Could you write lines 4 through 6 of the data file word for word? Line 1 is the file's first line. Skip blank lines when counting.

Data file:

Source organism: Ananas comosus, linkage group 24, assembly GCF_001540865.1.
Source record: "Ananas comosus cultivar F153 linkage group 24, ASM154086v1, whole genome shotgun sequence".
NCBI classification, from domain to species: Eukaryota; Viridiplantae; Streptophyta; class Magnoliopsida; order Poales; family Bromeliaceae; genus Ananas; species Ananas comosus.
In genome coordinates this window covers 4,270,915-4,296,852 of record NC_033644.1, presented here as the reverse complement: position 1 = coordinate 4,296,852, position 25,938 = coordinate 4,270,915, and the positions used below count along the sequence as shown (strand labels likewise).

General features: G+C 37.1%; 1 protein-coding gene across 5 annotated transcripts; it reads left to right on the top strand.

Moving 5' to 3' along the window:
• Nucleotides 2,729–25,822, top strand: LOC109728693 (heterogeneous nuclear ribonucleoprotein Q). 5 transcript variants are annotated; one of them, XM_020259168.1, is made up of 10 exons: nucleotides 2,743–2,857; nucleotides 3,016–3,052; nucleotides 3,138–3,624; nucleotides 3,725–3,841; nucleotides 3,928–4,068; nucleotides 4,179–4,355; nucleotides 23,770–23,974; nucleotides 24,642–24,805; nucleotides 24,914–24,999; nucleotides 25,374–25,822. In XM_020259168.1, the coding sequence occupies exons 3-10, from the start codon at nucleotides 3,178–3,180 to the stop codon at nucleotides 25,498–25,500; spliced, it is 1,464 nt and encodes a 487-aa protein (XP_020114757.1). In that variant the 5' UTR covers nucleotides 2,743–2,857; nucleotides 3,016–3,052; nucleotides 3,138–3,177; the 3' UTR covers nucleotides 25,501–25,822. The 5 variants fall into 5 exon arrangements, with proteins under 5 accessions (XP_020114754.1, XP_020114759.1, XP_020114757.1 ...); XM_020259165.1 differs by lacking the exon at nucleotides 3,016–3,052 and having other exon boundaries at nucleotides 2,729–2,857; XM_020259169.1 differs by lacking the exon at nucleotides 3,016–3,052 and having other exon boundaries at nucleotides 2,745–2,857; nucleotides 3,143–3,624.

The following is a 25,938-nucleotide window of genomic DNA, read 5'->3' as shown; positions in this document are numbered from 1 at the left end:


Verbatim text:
In genome coordinates this window covers 4,270,915-4,296,852 of record NC_033644.1, presented here as the reverse complement: position 1 = coordinate 4,296,852, position 25,938 = coordinate 4,270,915, and the positions used below count along the sequence as shown (strand labels likewise).

General features: G+C 37.1%; 1 protein-coding gene across 5 annotated transcripts; it reads left to right on the top strand.

Moving 5' to 3' along the window: